We’ve established the importance of volunteers many times before. They are your lifeblood. Without them, it would be nearly impossible to do ministry at all! But a crucial part of sustaining longevity with your volunteers falls entirely in your lap—communication. How, what, and when you communicate with your teams can make or break their experience […]
We’ve established the importance of volunteers many times before. They are your lifeblood. Without them, it would be nearly impossible to do ministry at all! But a crucial part of sustaining longevity with your volunteers falls entirely in your lap—communication. How, what, and when you communicate with your teams can make or break their experience and their buy-in to the vision of your ministry.
How to Communicate
It’s always important to go where the people are when it comes to communication. That might not be where YOU are or where YOU want to be . . . but this is not about you! Starting with social media is always a good go-to. Utilizing your ministry feeds—and sometimes your personal feeds—to communicate with your volunteers is a good option. Even more personal and intentional is texting them. Individual texts can take time, but it is absolutely the best way to get in touch with most people. Emails are also reliable. If you have big volunteer teams, you might consider using a service like Planning Center for scheduling services and teams, which makes communicating with a lot of people easy. If you are not in the service programming world, there are apps for your phone like GroupMe that make group texting very easy, no matter who you are texting and what their plan is. When in doubt about how to communicate with your teams, ask them! Take a survey to find out what their preferred method of communication is—and listen!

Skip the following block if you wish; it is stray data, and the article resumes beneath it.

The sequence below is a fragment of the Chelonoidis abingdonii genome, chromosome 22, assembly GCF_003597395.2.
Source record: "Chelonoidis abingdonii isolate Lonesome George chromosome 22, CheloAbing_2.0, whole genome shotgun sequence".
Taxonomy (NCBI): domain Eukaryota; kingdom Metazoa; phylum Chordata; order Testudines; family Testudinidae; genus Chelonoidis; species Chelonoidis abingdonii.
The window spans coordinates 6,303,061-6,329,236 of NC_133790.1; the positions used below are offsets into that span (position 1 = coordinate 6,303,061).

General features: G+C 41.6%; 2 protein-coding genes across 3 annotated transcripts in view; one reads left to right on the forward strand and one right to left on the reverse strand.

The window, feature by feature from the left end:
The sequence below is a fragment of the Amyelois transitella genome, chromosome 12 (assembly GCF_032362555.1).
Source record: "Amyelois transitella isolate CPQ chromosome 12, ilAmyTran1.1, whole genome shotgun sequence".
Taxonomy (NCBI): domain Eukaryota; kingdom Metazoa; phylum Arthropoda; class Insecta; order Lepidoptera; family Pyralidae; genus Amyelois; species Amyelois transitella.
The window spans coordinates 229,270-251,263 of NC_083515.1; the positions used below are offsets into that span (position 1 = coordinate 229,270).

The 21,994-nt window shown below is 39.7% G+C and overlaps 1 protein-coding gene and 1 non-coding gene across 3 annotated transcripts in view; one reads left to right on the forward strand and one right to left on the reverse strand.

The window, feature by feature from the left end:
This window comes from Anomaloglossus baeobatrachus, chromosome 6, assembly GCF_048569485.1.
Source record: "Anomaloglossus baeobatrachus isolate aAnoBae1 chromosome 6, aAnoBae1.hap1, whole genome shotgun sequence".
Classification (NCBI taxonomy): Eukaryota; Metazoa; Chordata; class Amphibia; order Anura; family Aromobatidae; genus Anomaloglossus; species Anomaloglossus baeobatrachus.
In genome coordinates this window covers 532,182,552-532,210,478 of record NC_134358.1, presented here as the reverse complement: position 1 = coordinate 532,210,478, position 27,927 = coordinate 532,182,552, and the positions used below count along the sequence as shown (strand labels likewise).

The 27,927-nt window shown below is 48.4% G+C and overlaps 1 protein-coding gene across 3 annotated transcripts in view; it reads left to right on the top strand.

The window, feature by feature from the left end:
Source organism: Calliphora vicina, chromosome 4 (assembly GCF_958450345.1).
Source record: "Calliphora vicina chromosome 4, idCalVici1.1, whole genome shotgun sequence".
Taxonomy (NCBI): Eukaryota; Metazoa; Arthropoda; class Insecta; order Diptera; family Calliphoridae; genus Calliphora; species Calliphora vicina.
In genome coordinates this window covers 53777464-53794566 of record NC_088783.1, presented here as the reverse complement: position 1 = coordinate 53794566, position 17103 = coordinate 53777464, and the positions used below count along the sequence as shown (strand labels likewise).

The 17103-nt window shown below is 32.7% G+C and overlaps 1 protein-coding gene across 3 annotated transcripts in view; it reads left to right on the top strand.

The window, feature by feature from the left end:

What to Communicate
The obvious items to communicate with your team are logistical—when you need them, where you need them, details, etc. Beyond those types of communication, it is going to be very important for you to prioritize informal communication with your volunteers. Check in with them. Ask how their week is going. If they have a major surgery or a holiday or a prayer request, make sure you are keeping track of that information and following up. If this feels overwhelming to you, block out a little time each day to do this kind of correspondence. Create a follow-up team who can help with this. Do something! Make it a priority. These people give hours of their time each week . . . for free! The least that we can do is to make sure that they feel loved, cared for, and that communication is not just about ministry-related items.
When to Communicate
There is no wrong time to communicate! I am a firm believer in over-communicating expectations and care for the people who are on our volunteer teams. Have you ever heard “I appreciate you” too much? Or have you ever been annoyed at a clarification email? No! We love these things. They make us feel secure and wanted. This is the same for your volunteers. They want to know you are thinking of them and that you have their best interest in mind. Your communication must reflect this. They are on the frontlines with kids and families, and your job is to communicate well with them so that they can do their job well. So, communicate often and regularly. There is no “too much” . . . unless you’re spamming their every waking hour, but I think most of us know the difference!
[bctt tweet=”Have you ever heard, ‘I appreciate you’ too much?” username=”orangeleaders”]
Ultimately, communication for me with my volunteers is going to look different than communication with you and your volunteers, so these tips are starting points. But always find out where your people are and what works best for them . . . and then use that method!
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